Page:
Making Fish Tacos

Making Fish Tacos

What a generous portion and full of flavor. The fish was light and moist, the slaw added the crunch and the jalapeño-cilantro sour cream added the spice without burning out my mouth. Add the Leffe blonde ale that was paired with it and it was a wonderful combination.

I tried to sample everything but unfortunately I missed out on a few. That being said all the chefs put together great looking food which enchanted the guests.

With that it was time for the awards. Everyone assembled upstairs to bear witness to the awards that were to be handed out by Antoinette Bruno, the master of ceremonies. The awards were as follows:

Rising Star Chefs –
Jeremy Fox Ubuntu
Eric Korsh and Ginevra IversonRestaurant Eloise
Christopher KostowThe Restaurant at Meadowood
Nick RitchieBottega
Matt SpectorJole
Phillip Tessier Bouchon
Hotel Chef –
Jesse MallgrenMadrona Manor
Restauranteur –
John ToulzeThe Girl & The Fig, Fig Café, Estate
Sustainability –
Chefs John Stewart and Duskie EstesBovolo and Zazu Restaurant and Farm
Restaurant Concept –
Duncan Gott Taylor’s Automatic Refresher
Chef Deanie Hickox-Fox – Ubuntu
Yoon Ha – La Toque
Geoff Kruth The Farmhouse Inn & Restaurant
Scott Beattie – Author Artisanal cocktails
Host Chef –
Richard HaakeWinery Chefs

Once the awards had been given, it was time to pack up and go to the after party. The after party was held at Bottega in Yountville, CA. It was a nice outdoor event where drinks were served and conversation was abundant. The highlight of the evening was an impromptu speech given by chef Michael Chiarello. afterpartyHe talked about the industry and the state it is in today. He thanked all the participants and chefs and talked about the passion and the uniqueness of the industry. To paraphrase, it is the only industry that will welcome you with open arms regardless of your background. If you have problems or even when you get out of jail you can still get a job. It’s about hard work and commitment on the job, which will bring you the rewards that you seek.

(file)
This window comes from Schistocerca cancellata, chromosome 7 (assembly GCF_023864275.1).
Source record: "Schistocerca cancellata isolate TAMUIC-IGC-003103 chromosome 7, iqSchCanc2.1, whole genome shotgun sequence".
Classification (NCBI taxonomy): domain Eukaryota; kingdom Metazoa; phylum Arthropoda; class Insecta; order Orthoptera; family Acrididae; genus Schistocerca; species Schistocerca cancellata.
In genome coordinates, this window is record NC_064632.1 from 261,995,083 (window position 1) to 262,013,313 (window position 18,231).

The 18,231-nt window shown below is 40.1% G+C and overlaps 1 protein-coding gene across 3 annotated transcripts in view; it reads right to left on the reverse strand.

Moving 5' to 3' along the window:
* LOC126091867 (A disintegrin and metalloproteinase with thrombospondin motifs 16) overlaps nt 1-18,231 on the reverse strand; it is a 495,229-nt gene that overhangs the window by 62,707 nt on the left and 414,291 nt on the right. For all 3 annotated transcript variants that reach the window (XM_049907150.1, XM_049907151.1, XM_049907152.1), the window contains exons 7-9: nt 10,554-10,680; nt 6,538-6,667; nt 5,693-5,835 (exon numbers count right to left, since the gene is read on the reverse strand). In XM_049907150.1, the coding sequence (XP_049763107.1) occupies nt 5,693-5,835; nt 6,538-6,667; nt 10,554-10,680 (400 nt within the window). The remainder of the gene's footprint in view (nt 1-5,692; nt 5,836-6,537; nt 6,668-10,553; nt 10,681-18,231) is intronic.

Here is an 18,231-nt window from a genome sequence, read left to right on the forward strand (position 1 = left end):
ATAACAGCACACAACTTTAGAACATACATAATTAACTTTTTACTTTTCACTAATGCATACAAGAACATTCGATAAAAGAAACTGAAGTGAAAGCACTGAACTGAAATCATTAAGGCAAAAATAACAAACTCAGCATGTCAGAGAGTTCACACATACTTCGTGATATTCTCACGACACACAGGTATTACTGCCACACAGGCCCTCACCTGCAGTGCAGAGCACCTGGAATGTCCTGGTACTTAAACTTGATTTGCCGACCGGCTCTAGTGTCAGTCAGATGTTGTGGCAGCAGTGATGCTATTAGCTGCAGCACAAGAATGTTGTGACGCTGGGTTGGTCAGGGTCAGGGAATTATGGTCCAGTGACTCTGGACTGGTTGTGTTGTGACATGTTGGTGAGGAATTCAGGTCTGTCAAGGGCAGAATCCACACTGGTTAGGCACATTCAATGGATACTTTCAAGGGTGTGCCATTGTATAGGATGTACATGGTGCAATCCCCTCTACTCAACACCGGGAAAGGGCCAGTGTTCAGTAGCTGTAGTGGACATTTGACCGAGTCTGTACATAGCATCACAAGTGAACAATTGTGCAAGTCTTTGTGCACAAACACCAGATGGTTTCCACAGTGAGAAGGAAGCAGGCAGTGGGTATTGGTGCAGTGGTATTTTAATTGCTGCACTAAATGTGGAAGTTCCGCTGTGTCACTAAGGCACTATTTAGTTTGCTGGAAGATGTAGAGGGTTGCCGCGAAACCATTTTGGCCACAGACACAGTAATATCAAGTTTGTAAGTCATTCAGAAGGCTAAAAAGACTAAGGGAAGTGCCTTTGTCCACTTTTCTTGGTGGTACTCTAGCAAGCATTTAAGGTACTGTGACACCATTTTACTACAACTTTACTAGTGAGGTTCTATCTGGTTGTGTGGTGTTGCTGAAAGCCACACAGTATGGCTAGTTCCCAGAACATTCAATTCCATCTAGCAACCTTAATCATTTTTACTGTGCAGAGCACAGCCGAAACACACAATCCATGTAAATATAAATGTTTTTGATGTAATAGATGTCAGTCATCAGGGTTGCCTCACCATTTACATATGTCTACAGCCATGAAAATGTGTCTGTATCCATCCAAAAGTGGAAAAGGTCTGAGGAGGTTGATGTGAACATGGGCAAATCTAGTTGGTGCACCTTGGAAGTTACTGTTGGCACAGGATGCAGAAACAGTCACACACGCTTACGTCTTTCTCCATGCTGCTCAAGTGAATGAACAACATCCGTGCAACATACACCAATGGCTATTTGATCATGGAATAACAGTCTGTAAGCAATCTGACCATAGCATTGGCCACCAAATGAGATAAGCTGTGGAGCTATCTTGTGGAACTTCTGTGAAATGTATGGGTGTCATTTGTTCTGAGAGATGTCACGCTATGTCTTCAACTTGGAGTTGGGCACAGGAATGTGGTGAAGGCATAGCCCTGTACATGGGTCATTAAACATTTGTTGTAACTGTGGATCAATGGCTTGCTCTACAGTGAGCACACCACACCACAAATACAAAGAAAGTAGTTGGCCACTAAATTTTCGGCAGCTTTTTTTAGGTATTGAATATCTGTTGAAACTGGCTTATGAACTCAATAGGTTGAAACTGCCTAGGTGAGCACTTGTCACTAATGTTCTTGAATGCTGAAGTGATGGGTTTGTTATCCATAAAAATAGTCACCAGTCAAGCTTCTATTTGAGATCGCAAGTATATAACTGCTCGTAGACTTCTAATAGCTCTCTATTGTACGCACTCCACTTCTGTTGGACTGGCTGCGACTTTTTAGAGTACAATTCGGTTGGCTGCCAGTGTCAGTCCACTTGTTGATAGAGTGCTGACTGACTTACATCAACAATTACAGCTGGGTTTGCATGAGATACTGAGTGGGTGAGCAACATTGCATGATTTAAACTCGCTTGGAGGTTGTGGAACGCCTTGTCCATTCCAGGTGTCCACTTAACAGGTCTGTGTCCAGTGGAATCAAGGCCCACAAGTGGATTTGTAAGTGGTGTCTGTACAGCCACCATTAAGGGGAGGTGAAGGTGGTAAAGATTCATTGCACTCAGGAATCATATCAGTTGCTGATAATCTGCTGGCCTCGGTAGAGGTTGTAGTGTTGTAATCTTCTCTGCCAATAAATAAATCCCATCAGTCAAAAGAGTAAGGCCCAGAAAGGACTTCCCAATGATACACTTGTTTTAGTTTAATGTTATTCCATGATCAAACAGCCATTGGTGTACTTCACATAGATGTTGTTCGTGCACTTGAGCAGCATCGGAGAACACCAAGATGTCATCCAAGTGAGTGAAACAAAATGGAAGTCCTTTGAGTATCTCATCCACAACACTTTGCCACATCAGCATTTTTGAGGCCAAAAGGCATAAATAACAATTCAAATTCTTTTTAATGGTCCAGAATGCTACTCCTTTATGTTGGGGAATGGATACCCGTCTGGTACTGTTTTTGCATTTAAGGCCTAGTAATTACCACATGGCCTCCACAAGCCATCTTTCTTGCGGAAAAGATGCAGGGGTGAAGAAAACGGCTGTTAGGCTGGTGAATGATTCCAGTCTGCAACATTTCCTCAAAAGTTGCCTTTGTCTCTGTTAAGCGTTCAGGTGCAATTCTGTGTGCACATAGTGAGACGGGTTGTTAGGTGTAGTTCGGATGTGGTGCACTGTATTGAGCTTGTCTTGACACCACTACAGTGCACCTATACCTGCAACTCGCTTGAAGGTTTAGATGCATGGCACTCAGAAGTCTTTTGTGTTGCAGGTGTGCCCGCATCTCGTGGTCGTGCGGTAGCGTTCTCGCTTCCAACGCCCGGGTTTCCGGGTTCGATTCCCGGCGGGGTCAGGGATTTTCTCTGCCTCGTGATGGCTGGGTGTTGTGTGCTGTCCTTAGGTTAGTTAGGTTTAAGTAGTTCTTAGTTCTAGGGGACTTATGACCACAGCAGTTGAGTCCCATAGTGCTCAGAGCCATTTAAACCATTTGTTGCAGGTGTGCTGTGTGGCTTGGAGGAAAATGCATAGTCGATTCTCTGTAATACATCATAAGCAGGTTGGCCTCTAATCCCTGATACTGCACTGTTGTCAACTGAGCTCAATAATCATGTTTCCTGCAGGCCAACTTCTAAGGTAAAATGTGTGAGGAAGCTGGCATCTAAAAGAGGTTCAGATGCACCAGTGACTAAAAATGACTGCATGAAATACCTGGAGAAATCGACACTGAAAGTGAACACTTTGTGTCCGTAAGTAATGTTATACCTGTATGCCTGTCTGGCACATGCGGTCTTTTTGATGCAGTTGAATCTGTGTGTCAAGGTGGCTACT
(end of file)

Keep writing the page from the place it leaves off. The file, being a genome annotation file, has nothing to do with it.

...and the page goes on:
It made me think about my experiences in the business. For me the business fine food is where you will find many colorful characters– some merely passing through, some happy to be getting a regular paycheck, and others who are passionate about what they do and are always looking for the next challenge to their skills.

It was a wonderful speech, which was a great way to end the evening.